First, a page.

For minor damage, cover any exposed wire with electrical tape to prevent potential shocks or shorts. Wrapping the tape around the wire a few times provides a more secure connection.

For wires that are split or completely broken, you may need to remove that section of lights or splice in a new piece of wire. Splicing wires together involves some electrical skill, so consider hiring an electrician if you are uncomfortable doing it yourself.

For major wire damage in multiple places, or lights that no longer fully illuminate even after troubleshooting, it may be time to replace the strand altogether.

Detangle and Re-Hang Lights

Once all the bulbs are working and wires repaired, the last step is to untangle the strands and re-hang them neatly.

Start by unplugging the lights and carefully unwrapping any knots or tight coils. Untwist and smooth out the wire between each bulb socket.

To prevent future tangling:

  • Wrap lights neatly around a cardboard spool when storing.
  • Consider clips or ties to keep wires orderly when hanging.
  • Hang lights neatly in parallel lines rather than randomly wrapping.

With some time and effort, even tangled, half-working strands of lights can be fixed up to work good as new. Just go through methodically, replace burned out bulbs, secure loose connections, repair wires, and detangle before re-hanging. Soon you’ll have your lights back up spreading holiday cheer.

Frequently Asked Questions About Fixing Christmas Lights

How do I know if I should fix my Christmas lights or just replace them?

If only a few bulbs are burned out and the wires are in good condition, fixing them is probably worth a try. But if there are lots of bad bulbs, damaged wires in multiple places, or the lights aren’t lighting up well even after troubleshooting, replacement may be the better option.

What precautions should I take when fixing Christmas lights?

Always unplug the lights before replacing bulbs or checking wires. Work carefully when handling bulbs and wires, and wear gloves if wires are exposed. Follow directions closely when splicing wires or be sure to hire an electrician.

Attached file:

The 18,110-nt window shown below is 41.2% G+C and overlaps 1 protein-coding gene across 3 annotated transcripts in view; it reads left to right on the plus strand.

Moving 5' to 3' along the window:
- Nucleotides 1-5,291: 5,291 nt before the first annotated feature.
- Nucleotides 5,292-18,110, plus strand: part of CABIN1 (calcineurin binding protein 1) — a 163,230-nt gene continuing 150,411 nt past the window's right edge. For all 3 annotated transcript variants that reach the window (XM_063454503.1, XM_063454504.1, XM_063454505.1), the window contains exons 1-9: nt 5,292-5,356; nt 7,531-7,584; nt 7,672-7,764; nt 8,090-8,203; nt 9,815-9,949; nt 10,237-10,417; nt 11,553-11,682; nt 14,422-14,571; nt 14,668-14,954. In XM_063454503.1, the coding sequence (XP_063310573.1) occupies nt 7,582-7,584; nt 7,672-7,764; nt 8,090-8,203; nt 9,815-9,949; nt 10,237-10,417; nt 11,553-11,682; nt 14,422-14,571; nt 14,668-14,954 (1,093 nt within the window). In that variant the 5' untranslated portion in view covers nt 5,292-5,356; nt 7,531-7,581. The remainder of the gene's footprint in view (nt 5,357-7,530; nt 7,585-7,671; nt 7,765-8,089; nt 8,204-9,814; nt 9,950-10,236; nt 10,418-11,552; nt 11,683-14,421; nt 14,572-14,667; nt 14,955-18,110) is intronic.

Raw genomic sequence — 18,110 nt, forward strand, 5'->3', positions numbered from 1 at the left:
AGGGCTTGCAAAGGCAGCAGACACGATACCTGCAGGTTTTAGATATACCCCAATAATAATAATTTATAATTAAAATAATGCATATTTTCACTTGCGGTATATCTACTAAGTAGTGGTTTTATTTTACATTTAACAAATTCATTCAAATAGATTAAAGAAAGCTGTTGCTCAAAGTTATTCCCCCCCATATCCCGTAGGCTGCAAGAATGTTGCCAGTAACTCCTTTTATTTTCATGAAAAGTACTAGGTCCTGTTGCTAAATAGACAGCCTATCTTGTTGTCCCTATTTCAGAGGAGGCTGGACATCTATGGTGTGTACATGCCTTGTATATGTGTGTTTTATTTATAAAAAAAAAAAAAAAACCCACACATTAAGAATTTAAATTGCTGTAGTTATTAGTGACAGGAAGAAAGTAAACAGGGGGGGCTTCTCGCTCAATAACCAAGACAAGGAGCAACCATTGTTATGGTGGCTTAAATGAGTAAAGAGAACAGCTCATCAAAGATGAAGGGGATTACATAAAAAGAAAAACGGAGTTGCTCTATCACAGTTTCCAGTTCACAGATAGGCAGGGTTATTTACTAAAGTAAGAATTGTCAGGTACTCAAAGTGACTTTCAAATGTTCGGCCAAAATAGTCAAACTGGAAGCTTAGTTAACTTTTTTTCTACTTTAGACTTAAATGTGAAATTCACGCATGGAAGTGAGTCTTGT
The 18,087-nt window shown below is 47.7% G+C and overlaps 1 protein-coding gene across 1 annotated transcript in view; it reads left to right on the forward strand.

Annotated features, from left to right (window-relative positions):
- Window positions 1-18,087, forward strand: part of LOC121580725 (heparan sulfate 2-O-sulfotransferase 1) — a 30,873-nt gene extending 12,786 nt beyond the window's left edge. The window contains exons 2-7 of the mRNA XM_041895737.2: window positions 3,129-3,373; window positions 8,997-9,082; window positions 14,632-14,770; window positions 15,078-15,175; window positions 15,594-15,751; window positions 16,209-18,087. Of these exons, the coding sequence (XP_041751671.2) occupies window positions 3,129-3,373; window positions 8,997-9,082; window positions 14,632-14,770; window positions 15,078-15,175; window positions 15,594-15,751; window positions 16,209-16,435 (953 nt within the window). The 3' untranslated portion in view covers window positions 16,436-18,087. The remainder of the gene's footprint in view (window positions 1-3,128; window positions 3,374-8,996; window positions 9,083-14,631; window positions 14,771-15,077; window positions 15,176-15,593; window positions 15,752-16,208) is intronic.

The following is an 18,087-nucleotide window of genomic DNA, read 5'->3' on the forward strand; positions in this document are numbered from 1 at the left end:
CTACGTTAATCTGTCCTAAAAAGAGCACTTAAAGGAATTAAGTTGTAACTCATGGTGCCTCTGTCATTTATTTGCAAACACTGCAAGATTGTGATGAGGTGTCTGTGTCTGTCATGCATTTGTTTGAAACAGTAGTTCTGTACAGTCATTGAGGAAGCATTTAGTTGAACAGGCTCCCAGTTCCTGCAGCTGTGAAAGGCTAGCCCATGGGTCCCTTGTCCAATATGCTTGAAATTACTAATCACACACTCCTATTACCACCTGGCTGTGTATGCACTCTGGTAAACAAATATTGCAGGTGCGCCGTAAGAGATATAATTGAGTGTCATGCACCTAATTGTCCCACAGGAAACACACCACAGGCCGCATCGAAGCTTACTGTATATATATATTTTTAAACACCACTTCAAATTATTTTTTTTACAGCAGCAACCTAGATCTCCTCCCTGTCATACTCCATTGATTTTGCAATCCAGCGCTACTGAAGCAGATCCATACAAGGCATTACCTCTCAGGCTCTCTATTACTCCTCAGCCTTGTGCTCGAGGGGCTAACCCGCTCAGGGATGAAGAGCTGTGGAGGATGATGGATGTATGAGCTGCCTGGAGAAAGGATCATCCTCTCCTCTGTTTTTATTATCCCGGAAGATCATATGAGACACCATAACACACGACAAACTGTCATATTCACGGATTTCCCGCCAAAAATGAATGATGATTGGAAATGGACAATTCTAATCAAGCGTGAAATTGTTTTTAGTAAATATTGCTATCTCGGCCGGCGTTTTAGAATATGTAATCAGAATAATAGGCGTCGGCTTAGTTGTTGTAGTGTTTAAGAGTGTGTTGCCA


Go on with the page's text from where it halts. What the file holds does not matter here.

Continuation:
Where can I buy replacement Christmas light bulbs?

Replacement C7, C9 or mini light bulbs are available at most hardware stores and retailers that sell Christmas lights. Make sure to match the type, shape and wattage to the original bulbs.

How do I prevent my Christmas lights from tangling in storage?

Wrap strands neatly around a cardboard spool or dowel when storing. Avoid tightly wrapping or coiling wires. Use plastic clips or ties labeled with the strand number to keep wires orderly.

How often should outdoor Christmas lights be replaced?

Outdoor lights are exposed to weather elements so experts recommend replacing them every 3-5 years. Look for cracked sockets, frayed cords, and excessive burned out bulbs as signs it’s time for new lights.

Can I splice in new wire if my light strand has a damaged cord?

It is possible to splice wires, but doing so requires electrical skill. Consider hiring an electrician if you are not comfortable splicing wires yourself.


With some diligence and testing, even tangled, burnt-out Christmas light strands can be revived to working order. Replace bad bulbs, secure loose connections, repair frayed wires, and neatly restring. Be safe when working with lights and consult a professional if electrical work is needed. Take care of your lights so they provide many years of holiday magic. With these tips, you’ll be on your way to fixing Christmas lights and spreading holiday cheer!